<em>“Fat, drunk and stupid is no way to go through life, son.”</em>
—Dean Vernon Wormer, from the film “Animal House”
I saw “Ghostbusters” in a theatre right on the Wildwood, New Jersey boardwalk on June 18th, 1984, the day before my 14th birthday. Despite it being in the middle of the week, the theatre was packed for the matinee showing. And every single person in that theatre, including me, laughed hysterically throughout the whole damn movie.
I was not going to see the movie. I had sworn a blood oath to never watch another Dan Aykroyd film again—not while the psychological scars were still fresh from the traumatic experience that was “Doctor Detroit.” And that song, that stupid “Ghostbusters” song, with its cheesy video that looked like it was made for $500 at a middle school AV club. Three decades later I still froth in maddening apoplexy when I hear that stupid song!
The summer of 1984 will be on my mind quite a bit with its 30th anniversary this year. And of all the memorable things that happened to me in that magical year, watching that film stands out as a highlight.
That’s my Harold Ramis story.
When I heard that Harold Ramis, who co-wrote and co-starred in “Ghostbusters,” died this week, I felt the same profound sense of loss than when John Hughes died. Hughes, who collaborated with Ramis on “National Lampoon’s Vacation,” was the writer/director behind classic 80’s films such as “The Breakfast Club,” “Ferris Bueller’s Day Off,” “Some Kind of Wonderful” and, most notably for me, “Planes, Trains and Automobiles.”
When Hughes died, I reflected on his films. He knew how to speak in a decade that distinctly had its own language. He understood that most of us silly humans live, learn and thrive in conversations with each other. The kids in “The Breakfast Club” and “Some Kind of Wonderful” were real to us who were teenagers during those years.
We did not mimic the language in those films. They mimicked us.
And now that Harold Ramis has died, I feel compelled to honor his genius. A genius that was easily forgotten. Think about this:
If you were asked to name the best film screenwriters of all time, there is a very good chance Ramis would not have been named immediately. But, when you remembered him, you would place him high up on the list.
Take the film that launched him into notoriety, “National Lampoon’s Animal House.” Considered a raunchy film in 1978 when it was released, it became an instant comedy classic. The film’s great irony is that it makes fun of the White Elites that ran America in the pre-Beatles 1960’s while simultaneously being nostalgic for the era.
And while Ramis’s screenplay drips with disdain for authority figures, the frat kids who are the targets of the establishment are vulgar and irresponsible. It’s as if Ramis wants us to hate everyone and still like them.
Ramis would return to this theme in the film “Caddyshack.” I always thought this was an overrated film. But I am in the minority. And while I do not consider it to be a comedic gem, the “slobs vs. snobs” motif of the film was in keeping with the Ramis model.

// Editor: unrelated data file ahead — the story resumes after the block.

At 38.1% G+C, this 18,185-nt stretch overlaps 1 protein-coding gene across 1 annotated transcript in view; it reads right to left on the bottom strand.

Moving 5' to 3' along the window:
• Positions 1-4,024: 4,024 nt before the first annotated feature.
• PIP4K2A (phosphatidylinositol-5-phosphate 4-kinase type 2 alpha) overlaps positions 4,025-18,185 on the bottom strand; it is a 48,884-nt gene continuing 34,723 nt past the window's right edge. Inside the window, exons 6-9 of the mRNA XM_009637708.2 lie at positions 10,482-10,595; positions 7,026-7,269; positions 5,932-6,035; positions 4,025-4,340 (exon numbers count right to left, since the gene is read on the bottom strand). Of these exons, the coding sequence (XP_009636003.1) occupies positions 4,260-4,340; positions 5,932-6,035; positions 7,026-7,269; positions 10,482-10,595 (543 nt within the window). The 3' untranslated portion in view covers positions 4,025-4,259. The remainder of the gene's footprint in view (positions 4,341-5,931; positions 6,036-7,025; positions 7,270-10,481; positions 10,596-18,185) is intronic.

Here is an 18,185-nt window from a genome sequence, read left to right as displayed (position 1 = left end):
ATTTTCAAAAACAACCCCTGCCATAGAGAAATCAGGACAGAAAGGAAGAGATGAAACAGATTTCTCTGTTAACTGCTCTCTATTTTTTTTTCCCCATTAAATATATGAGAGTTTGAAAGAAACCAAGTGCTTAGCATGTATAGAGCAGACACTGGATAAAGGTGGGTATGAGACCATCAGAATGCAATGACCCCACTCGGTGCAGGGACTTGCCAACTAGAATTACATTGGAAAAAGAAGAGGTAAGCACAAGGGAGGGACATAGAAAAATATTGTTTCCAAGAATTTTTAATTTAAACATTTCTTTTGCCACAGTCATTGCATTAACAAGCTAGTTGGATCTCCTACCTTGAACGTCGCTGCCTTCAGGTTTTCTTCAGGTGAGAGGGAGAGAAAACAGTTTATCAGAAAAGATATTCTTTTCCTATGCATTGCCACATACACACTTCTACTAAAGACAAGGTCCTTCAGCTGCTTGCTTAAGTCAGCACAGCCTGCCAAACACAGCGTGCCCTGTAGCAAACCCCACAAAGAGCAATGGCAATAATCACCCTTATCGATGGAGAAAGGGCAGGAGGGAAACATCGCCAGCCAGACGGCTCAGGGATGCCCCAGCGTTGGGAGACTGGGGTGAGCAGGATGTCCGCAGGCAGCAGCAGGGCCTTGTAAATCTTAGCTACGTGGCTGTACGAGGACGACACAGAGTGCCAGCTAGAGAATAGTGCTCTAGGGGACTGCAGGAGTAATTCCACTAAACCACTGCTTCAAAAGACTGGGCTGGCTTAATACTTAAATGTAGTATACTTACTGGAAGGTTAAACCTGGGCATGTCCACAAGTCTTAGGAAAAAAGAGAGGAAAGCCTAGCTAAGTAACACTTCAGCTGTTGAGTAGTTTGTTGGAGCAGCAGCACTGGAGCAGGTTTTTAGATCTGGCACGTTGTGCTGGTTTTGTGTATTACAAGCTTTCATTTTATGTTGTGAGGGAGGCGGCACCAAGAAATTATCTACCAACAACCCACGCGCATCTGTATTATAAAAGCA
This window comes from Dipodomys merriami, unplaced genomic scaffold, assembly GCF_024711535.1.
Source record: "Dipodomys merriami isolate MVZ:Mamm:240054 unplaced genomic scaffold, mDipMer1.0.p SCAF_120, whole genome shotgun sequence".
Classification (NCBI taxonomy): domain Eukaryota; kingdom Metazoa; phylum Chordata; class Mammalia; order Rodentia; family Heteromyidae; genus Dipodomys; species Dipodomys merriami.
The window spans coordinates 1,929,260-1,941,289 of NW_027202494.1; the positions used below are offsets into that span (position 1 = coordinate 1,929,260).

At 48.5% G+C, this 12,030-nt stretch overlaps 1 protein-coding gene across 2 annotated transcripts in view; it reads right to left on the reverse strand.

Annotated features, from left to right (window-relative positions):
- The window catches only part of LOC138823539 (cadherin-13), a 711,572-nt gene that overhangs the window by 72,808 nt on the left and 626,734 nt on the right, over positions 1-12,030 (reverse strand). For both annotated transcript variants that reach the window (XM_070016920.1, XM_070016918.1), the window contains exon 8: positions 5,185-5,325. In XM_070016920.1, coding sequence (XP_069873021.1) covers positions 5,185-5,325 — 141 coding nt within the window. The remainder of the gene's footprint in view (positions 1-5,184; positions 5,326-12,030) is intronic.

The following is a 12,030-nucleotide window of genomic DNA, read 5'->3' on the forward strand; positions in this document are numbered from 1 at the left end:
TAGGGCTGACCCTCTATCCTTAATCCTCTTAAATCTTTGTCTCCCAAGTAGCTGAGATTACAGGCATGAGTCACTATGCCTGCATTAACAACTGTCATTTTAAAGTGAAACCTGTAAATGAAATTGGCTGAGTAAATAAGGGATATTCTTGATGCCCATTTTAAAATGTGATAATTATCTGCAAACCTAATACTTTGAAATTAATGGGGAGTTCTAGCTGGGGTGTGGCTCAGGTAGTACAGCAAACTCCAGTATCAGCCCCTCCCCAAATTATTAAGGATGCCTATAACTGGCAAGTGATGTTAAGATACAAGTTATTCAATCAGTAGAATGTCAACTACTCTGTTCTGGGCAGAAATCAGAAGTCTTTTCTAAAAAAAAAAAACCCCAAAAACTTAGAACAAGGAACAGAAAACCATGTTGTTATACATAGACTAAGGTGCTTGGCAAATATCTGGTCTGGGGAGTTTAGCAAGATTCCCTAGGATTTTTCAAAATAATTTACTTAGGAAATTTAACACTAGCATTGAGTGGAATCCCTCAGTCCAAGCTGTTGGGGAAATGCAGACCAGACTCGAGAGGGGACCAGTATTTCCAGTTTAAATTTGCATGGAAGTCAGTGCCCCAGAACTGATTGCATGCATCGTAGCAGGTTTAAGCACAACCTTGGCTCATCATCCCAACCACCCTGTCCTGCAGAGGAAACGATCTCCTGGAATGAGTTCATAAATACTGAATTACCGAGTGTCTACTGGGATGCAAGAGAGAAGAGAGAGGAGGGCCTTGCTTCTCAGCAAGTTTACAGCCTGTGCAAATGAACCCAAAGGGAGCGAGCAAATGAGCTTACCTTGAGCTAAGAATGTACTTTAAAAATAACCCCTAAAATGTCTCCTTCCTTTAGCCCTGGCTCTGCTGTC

In short, cynicism was funny to Ramis. Allowing all of his characters to be terrible people, and still liking them, was Ramis’s signature.
If you rewatch his 1981 film “Stripes,” pay close attention to the beginning of the film. Bill Murray, who thrived playing the loathsome jerk who got away with it because of his brutal sarcasm, plays a disgruntled, irresponsible cab driver who hates everything and everyone in life. He is mercilessly unlikeable. Even after his character joins the Army, he still sneers at everyone around him. And we love it.
No wonder Murray and Ramis worked as well together as Frank Capra and Jimmy Stewart; or Martin Scorsese and Robert De Niro. Murray could act crazy or scornful and make it funny. Ramis could write a screenplay filled with faulty humans and give every one of them a human element we could laugh at.
Look at the film that will most likely go down as the masterpiece for both Ramis and Murray, “Groundhog Day.” Much like “Stripes,” Murray spends the beginning of the film as a wet blanket dripping with vinegar. His openly visceral contempt for everyone around him affects no one around him. He’s a jerk, the world remains the same, and he has to live with this every single day, the same day, for years.
Murray and Ramis severed their friendship during the making of this film. Murray wanted a much darker film. Ramis still saw it as a comedy with a happy ending. They argued bitterly and never worked together again.
And now Ramis is dead. A genius who leaves us with a filmography that guarantees him immortality. For so long as Otter uses the obituaries to pick up sorority girls, or
Phil Connors drives off the side of a rock quarry with an innocent groundhog on his lap, or the Stay-Puft Marshmallow Man terrorizes New York City, we will be reminded of a man that saw the world through a skewed lens and thought it was hilarious.
WRITER’S NOTE: Speaking of films, this Friday I will be appearing on KVNU’s For the People program at 5 p.m. with local film critics Andy Morgan and Aaron Peck. We will discuss the upcoming Academy Awards and give our picks for who we think will win. It will be an entertaining hour and I encourage you all to listen in.